Cycle around Cambridge and you’ll see upright city bikes and hybrids, tricycles and four-wheeled cargo bikes. What may be surprising is that many of these machines are used as mobility aids: more than a quarter of disabled people’s commutes here are by bike.
“Getting around Cambridge on a trike is fantastic for me,” says Joanna Crosby, who has scoliosis, which affects her balance. “I can put all my shopping in the back of it and just go. Although I have tried a two-wheeler, I really never got the hang of it. I saw this lovely Pashley tricycle and saw it was the way to go.”
In the context of an ageing global population, mobility experts are increasingly seeing cycling as a way to help people with disabilities move around cities independently. A bike can act as a “rolling walking stick”; yet looking at its owner you wouldn’t know they had a disability: around 40% of disabled cyclists simply use a regular two-wheeled bike.
For two out of three disabled cyclists, riding a bike is easier than walking, easing joint strain, aiding balance and relieving breathing difficulties. According to recent research by Transport for London, 78% of disabled people are able to cycle, while 15% sometimes use a bike to get around.
“The biggest determinant of how many disabled people cycle to work is how levels of broader cycling are within that local authority,” says Rachel Aldred, reader in transport at the University of Westminster, who has researched barriers to disabled cycling.
In Cambridge, where 26% of disabled people’s commutes are by bike, cycling’s total share of trips to work is 32% – the highest of any city in Britain.
In cities with low overall cycle commuting levels of 0.4 or 0.5%, the figure for disabled cycle commutes would typically be just 0.2%. “I think that shows you there’s not some inherent limitation [for disabled cyclists],” she says. “It depends on how cycling-friendly the places are in general.”
Isabelle Clement is the director of Wheels for Wellbeing, a UK-based charity that encourages and supports disabled cycling. She says her life was transformed once she adapted her own wheelchair as a hand cycle. Many disabled people rule cycling out as an option, without realising the wide variety of machines that are out there for a range of different needs, she says.
Active travel can tackle inactivity, isolation, mental health issues and reliance on expensive private transportation such as taxis; yet disabled people are more likely to be inactive than non-disabled people (37.8% in Britain compared with 18.2%, according to Public Health England). Reduced transport options are also a common barrier to accessing work, healthcare and a social life.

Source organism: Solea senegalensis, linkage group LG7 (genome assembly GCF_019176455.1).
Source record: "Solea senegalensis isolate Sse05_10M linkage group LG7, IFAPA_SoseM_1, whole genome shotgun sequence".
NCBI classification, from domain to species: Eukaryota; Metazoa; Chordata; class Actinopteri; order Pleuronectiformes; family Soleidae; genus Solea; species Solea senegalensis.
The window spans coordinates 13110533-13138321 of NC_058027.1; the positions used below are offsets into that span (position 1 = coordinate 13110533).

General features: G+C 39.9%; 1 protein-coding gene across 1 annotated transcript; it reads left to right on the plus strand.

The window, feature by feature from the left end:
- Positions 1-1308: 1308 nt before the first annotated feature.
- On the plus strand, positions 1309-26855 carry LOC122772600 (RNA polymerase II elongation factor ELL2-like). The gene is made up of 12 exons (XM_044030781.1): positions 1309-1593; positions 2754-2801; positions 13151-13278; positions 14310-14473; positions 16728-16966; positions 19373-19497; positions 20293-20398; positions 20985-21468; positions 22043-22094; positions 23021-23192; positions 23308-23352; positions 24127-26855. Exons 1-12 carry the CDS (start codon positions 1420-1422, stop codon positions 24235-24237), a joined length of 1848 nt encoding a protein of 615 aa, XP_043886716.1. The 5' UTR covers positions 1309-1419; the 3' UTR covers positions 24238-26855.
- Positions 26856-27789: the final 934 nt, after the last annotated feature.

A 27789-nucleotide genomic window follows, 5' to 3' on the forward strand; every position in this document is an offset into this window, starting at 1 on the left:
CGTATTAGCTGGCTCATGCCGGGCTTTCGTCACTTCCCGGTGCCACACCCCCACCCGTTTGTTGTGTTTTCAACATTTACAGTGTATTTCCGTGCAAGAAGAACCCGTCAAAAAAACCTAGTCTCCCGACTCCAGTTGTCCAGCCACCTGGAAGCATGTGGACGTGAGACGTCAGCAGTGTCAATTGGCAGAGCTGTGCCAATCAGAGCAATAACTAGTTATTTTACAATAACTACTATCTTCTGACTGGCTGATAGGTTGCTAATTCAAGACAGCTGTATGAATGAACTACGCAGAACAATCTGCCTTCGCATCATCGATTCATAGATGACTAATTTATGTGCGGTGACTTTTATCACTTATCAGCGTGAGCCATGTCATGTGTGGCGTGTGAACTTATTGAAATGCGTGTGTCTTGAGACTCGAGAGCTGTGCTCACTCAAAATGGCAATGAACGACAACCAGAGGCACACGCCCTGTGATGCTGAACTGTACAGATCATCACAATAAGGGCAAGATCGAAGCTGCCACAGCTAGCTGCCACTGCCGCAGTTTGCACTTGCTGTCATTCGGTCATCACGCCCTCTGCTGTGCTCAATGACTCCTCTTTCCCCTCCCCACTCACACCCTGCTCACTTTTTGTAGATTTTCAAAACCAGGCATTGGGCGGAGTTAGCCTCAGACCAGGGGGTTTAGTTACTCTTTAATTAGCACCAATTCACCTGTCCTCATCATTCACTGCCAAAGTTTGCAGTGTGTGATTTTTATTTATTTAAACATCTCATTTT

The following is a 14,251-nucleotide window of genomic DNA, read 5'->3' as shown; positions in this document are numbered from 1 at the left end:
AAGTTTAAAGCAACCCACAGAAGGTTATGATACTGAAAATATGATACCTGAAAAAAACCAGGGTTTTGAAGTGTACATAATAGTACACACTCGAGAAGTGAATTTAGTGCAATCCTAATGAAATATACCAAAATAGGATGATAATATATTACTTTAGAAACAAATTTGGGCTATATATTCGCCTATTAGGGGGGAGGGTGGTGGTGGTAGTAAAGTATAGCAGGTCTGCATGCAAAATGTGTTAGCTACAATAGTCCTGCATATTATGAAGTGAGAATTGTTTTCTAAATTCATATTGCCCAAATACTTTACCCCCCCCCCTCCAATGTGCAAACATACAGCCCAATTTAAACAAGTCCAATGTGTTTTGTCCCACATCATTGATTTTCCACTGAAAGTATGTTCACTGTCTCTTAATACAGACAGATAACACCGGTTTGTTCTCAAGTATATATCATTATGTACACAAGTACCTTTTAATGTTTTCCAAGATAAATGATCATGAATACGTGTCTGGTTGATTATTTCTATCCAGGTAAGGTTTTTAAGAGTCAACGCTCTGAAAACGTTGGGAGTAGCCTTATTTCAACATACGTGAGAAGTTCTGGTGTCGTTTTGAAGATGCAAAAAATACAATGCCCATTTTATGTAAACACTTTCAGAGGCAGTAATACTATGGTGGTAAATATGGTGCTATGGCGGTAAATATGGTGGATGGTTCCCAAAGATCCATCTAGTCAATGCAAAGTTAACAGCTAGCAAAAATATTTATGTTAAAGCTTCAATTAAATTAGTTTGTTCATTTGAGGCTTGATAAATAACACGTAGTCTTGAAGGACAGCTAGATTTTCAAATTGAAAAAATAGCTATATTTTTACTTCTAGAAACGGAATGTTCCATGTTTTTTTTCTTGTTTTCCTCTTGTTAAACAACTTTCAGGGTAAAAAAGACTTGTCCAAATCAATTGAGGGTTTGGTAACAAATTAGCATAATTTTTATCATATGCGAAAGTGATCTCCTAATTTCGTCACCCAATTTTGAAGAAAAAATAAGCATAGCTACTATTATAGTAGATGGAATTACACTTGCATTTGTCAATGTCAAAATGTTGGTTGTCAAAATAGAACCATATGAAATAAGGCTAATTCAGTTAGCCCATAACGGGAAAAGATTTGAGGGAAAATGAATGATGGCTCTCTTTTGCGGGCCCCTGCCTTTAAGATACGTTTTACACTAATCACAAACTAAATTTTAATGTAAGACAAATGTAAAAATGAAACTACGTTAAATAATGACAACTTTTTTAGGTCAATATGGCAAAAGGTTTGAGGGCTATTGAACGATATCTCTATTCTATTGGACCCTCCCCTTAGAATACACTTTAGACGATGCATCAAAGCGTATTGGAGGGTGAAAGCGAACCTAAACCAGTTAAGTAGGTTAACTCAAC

Research shows that minority ethnic people, women, older and disabled people have a disproportionately higher need for protected cycling infrastructure and direct routes – something Wheels for Wellbeing seeks to address in its new Guide to Inclusive Cycling.
Part of the problem is that most urban infrastructure is built by able-bodied engineers, who may not realise that bollards, speed bumps, kerbs and steps can be insurmountable for disabled cyclists. Clement argues that cities should consult disability representatives at a strategic level.
“Cycling facilities are built on the assumption we can all stand up,” says Clement. “That cyclists all ride on two wheels, that we can all lift our cycles, can carry our gear … otherwise how can we get over the steps on that bridge?”
Shared space – where pedestrians, cars and cyclists interact – can be difficult for visually impaired pedestrians and disabled cyclists. As Dr Jamie Wood, a biology lecturer at the University of York, explains: “I find shared space with pedestrians very intimidating as a disabled cyclist. I end up stopping in very random places and find it very difficult to get going again.”
The size and expense of specialised cycles is another factor. Narrow cycle lanes and chicanes are unusable for many non-standard bikes (side-by-side tandems can be more than a metre wide), while a third of disabled cyclists report being unable to park or store large bikes.
These bikes often cost as much as a secondhand car (tricycles can cost up to £3,000), an issue that can be addressed nationally with tax breaks such as the UK’s Green Commute Initiative, or at city level with accessible cycle hire.
After much criticism that its bike share scheme excluded disabled people, Portland, Oregon, piloted a programme called Adaptive Biketown in July – offering tandems, handcycles and tricycles for rent.
“I would urge every city to have at least one inclusive cycling hub,” says Clement. “That is the entry route to cycling for many disabled people and it’s a very clear signal by cities saying, ‘We believe that we should invest some of our public resources, in partnership with others, to ensure people have the option of cycling.’”